Gahanna's planning and development leaders are continuing to press council to establish an economic-development fund as an incentive to bring more business to the city.

Gahanna's planning and development leaders are continuing to press council to establish an economic-development fund as an incentive to bring more business to the city.

Sadicka White, director of planning and development, brought additional information to council July 26, continuing a discussion from early June, when the viability of an economic-development fund was questioned.

"If you're not more progressive with what we know and see, we'll see a deterioration of the (tax) base," she said. "Sixty-four percent of our income tax is from people working in Gahanna."

The development department recommends contracting with the nonprofit Economic and Community Development Institute (ECDI) to establish a $375,000 revolving-loan fund to assist existing small businesses' expansion efforts and to attract other small businesses.

About 90 percent of Gahanna's entire business base consists of small businesses, according to White.

Anthony Jones, deputy development director, said the city could use revenue generated through the city's industrial zone, and the ECDI would commit $450,000 of its investments in the city to create the revolving-loan fund.

Terms of the proposed Gahanna-ECDI contract include the following:

The city would compensate ECDI a one-time amount of $3,500 per loan that is successfully closed in order to cover its entire servicing cost. There would be no upfront lump-sum payment to ECDI, and the costs incurred by the fund would be completely dependent upon successful loan closings.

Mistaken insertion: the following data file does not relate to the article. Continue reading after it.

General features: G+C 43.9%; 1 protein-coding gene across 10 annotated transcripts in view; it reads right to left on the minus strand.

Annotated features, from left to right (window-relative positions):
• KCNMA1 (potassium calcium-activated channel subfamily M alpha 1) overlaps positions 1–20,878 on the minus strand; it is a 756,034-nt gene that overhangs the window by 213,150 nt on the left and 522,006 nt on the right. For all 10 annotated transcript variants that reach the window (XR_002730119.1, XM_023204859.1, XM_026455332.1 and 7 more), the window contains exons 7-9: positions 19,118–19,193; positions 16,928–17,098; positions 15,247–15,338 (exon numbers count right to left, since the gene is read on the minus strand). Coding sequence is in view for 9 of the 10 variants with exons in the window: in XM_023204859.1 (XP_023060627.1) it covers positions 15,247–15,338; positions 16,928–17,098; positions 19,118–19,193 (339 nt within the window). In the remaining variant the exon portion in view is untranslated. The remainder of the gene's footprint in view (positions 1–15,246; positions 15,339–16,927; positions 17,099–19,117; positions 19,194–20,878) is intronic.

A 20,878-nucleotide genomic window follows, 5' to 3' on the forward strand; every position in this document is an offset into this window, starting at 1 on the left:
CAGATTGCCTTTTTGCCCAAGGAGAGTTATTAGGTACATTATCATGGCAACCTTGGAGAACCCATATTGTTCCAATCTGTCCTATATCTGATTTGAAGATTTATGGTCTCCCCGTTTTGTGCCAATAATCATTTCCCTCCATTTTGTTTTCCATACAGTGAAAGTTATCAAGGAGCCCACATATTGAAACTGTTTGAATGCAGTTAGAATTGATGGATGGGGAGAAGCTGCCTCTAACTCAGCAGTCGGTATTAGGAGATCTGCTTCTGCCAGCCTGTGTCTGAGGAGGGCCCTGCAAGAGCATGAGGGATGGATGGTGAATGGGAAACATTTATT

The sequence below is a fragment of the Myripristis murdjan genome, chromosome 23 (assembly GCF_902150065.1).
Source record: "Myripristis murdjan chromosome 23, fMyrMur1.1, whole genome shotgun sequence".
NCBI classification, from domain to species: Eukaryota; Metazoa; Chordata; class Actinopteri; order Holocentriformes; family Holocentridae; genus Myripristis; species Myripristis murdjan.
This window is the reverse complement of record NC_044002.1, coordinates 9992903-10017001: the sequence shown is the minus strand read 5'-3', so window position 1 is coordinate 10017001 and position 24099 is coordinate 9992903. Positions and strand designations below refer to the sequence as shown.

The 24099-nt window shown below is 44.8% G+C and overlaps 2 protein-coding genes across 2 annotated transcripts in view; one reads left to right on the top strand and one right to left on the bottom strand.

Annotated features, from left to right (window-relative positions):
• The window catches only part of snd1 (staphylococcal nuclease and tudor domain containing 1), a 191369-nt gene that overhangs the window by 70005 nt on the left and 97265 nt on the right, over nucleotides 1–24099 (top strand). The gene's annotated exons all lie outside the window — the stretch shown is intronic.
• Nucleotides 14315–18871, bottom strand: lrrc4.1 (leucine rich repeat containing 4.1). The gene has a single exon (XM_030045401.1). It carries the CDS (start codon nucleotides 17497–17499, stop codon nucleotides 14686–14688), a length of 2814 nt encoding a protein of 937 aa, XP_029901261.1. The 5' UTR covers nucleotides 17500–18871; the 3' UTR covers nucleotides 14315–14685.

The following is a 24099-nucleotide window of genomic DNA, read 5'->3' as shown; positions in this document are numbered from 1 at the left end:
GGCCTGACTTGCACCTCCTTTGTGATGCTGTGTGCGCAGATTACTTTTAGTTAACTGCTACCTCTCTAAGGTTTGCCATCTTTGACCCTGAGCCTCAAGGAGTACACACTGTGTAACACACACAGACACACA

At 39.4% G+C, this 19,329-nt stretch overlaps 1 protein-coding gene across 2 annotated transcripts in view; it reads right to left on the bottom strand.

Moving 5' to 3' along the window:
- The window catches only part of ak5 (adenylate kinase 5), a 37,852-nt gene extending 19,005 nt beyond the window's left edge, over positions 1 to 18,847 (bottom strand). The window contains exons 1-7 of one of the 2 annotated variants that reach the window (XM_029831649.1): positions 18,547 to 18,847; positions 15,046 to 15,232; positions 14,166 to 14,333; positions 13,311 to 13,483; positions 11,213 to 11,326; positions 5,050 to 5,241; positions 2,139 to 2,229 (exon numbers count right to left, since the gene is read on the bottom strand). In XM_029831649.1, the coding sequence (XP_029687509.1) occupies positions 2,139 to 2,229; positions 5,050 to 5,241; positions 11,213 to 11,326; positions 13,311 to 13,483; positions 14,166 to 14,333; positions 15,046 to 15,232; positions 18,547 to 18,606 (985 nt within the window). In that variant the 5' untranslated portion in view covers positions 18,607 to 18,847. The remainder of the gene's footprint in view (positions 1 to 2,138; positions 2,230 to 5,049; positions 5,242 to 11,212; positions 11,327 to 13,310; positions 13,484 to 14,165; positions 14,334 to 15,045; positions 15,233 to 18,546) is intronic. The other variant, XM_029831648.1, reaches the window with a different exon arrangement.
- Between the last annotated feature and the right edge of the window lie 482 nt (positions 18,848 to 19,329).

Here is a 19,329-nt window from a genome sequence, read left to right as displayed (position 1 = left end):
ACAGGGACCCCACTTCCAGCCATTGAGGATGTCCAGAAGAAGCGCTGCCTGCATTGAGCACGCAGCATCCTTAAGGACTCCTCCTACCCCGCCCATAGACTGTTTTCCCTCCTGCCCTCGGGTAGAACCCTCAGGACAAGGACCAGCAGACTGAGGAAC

Both ECDI and the city would be able to terminate the contract at any time by providing a 90-day written notice.

Loan recipients would be required to contribute at least 10 percent of the total project cost in order to receive a loan.

To recoup the expense of processing a loan ($3,500), Gahanna would require each loan recipient to have at least $47,000 in total payroll for the business.

This amount would allow the city to receive enough income tax over the average five-year loan term to pay back the initial loan-processing expense, according to White.

Jones said the two cost components of the economic-development fund would be financing for Gahanna small businesses, and administrative costs.

The total amount of financing for Gahanna small businesses is $300,000, he said. The administrative costs include loan-servicing costs totaling $51,678 and business technical-assistance/training costs in the amount of $23,321.

During council's Aug. 2 meeting, the development department is expected to request authorization to creation the development fund and appropriate $51,678 for loan-servicing costs, $23,321 for business technical-assistance/training costs and $300,000 in financing for small businesses.

Councilman Brian Larick questioned putting "money on the table" for a five-year loan with no return.

"If we bring 15 businesses in the first two years and they're successful in creating jobs and filling up retail space, that's a return," White said. "That's measurable in terms of business investment during the five years."

She said business prospects that currently drive through Gahanna might be discouraged because of vacant business space.

She said the return on investment comes from the dollars generated from the income tax of people working in the city.

"That's our return," she said. "That's the return on our investment. Hopefully, business grows."

Mayor Becky Stinchcomb reminded council that the proposed fund is the result of council leaders seeking a way to fill empty business space.

"We'll do council's pleasure," she said. "We invest a lot of money in the city for economic development. This isn't the first or last tool."

Council president Tom Kneeland said the proposal offers a high value, and it's at the low end, from a funding perspective.

"It's about competition," he said. "We have to have something to keep businesses. I support this."